After xorg is installed, we will want to create a plex user

useradd -m -G audio,cdrom,video,cdrw,usb,users plex

Then create /etc/init.d/plex and place the following in it (you could also just use this Gist)

# Released under the 2-clause BSD license.

description="Start and stop Plex Home Theater"

	need net

        ebegin "Starting Plex"
		export XBMC_HOME=/opt/plexhometheater/share/XBMC/
        start-stop-daemon --start -u ${PLEX_USER:-plex} --background --pidfile /var/run/ --make-pidfile --exec /usr/bin/xinit -- /opt/plexhometheater/bin/plexhometheater ${PLEX_OPTS} -- :0
        eend $?

        ebegin "Stopping Plex"
        start-stop-daemon --stop --pidfile /var/run/
        eend $?

Then make the just created file executable

chmod +x /etc/init.d/plex

Finally, add it to the default runtime

rc-update add plex default

Now, Plex Home Theater will launch on boot.

Configure NetworkManager Via CLI

As mentioned above, NetworkManager is the easiest way to get the NUC to connect to a WiFi network. If the intel drivers and firmware is already loaded for the Wireless-N 7260BN card, just use the following to connect to your WiFi network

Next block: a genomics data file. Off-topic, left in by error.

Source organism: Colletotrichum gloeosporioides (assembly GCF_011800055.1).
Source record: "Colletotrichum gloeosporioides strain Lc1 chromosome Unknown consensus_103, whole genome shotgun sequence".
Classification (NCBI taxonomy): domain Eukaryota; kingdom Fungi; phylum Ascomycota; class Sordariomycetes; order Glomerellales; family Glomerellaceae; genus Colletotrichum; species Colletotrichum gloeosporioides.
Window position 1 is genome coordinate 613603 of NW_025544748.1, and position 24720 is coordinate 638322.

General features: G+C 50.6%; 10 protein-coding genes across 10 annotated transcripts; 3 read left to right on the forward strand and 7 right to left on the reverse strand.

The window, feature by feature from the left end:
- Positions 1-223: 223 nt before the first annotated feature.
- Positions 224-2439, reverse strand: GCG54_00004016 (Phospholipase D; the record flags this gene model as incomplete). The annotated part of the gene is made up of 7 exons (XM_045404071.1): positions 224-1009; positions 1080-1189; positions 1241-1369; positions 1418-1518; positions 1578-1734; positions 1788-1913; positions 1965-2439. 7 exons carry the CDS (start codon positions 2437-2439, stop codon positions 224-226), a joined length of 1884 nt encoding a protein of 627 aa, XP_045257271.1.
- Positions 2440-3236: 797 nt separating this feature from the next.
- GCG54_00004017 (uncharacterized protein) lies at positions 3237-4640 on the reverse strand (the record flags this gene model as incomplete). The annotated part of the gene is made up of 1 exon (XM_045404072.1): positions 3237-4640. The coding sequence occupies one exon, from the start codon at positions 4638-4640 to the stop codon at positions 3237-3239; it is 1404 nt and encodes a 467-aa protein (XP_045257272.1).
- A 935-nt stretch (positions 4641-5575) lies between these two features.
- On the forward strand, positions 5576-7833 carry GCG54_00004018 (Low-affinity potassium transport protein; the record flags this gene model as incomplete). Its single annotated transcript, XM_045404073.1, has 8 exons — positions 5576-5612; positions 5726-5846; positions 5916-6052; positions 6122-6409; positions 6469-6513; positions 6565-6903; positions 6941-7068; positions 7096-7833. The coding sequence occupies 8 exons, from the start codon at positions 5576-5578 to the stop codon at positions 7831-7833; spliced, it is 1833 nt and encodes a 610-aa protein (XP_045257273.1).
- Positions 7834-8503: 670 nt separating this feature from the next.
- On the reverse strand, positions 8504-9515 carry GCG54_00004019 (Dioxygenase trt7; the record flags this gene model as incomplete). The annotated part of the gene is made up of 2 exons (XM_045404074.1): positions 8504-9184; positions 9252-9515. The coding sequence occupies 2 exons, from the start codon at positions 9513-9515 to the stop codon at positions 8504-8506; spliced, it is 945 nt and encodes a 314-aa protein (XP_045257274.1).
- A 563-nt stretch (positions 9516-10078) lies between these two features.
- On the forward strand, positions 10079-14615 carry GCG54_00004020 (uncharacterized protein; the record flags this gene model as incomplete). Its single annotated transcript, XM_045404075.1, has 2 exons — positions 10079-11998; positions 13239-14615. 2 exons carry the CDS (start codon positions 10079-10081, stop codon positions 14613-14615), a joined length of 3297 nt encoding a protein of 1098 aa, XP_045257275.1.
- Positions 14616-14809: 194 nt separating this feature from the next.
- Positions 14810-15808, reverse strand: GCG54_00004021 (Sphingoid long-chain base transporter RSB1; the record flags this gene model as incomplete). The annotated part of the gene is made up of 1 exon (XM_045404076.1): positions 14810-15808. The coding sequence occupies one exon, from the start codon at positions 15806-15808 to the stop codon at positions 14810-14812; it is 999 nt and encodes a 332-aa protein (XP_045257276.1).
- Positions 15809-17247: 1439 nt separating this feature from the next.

nmcli d wifi connect <network_SSID> password <password>

Just replace <network_SSID> with the SSID of the WiFi network you wish to connect to, and replace <password> with the password for that WiFi network. Note that you can also use nmcli to find available networks with the following command

nmcli d wifi

What's Left?

At the time of this writing, there are still a few quirks with the system that I have not fully debugged they are:

  • CIR interface not setup to work with LIRC and interpreting MCE remote commands correctly.
  • Graphical glitches within Plex Home Theater, not sure if this is an Intel driver issue or a Plex issue.
  • Had troubles getting a bluetooth keyboard to stay paired with the device
  • The shutdown and hibernate buttons within Plex do not work properly
    • The shutdown button does exit Plex, but does not shutdown the system
    • The hibernate button just exits Plex